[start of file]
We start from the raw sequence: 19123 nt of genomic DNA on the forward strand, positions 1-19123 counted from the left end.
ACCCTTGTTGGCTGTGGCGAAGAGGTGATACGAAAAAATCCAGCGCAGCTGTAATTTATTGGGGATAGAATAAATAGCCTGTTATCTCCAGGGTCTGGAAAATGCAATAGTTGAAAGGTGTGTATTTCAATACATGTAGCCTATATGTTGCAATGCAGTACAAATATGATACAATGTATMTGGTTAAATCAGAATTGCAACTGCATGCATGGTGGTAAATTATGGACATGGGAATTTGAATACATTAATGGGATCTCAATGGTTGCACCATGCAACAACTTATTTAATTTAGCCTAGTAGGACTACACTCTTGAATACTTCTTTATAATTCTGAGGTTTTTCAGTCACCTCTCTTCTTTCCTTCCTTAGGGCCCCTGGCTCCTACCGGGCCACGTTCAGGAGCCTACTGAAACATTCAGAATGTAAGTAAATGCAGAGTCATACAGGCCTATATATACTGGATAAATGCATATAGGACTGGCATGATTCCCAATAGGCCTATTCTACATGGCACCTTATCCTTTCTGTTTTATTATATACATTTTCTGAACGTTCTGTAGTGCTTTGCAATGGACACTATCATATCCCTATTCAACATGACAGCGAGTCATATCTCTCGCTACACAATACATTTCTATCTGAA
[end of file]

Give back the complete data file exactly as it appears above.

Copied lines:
We start from the raw sequence: 19123 nt of genomic DNA on the forward strand, positions 1-19123 counted from the left end.
ACCCTTGTTGGCTGTGGCGAAGAGGTGATACGAAAAAATCCAGCGCAGCTGTAATTTATTGGGGATAGAATAAATAGCCTGTTATCTCCAGGGTCTGGAAAATGCAATAGTTGAAAGGTGTGTATTTCAATACATGTAGCCTATATGTTGCAATGCAGTACAAATATGATACAATGTATMTGGTTAAATCAGAATTGCAACTGCATGCATGGTGGTAAATTATGGACATGGGAATTTGAATACATTAATGGGATCTCAATGGTTGCACCATGCAACAACTTATTTAATTTAGCCTAGTAGGACTACACTCTTGAATACTTCTTTATAATTCTGAGGTTTTTCAGTCACCTCTCTTCTTTCCTTCCTTAGGGCCCCTGGCTCCTACCGGGCCACGTTCAGGAGCCTACTGAAACATTCAGAATGTAAGTAAATGCAGAGTCATACAGGCCTATATATACTGGATAAATGCATATAGGACTGGCATGATTCCCAATAGGCCTATTCTACATGGCACCTTATCCTTTCTGTTTTATTATATACATTTTCTGAACGTTCTGTAGTGCTTTGCAATGGACACTATCATATCCCTATTCAACATGACAGCGAGTCATATCTCTCGCTACACAATACATTTCTATCTGAA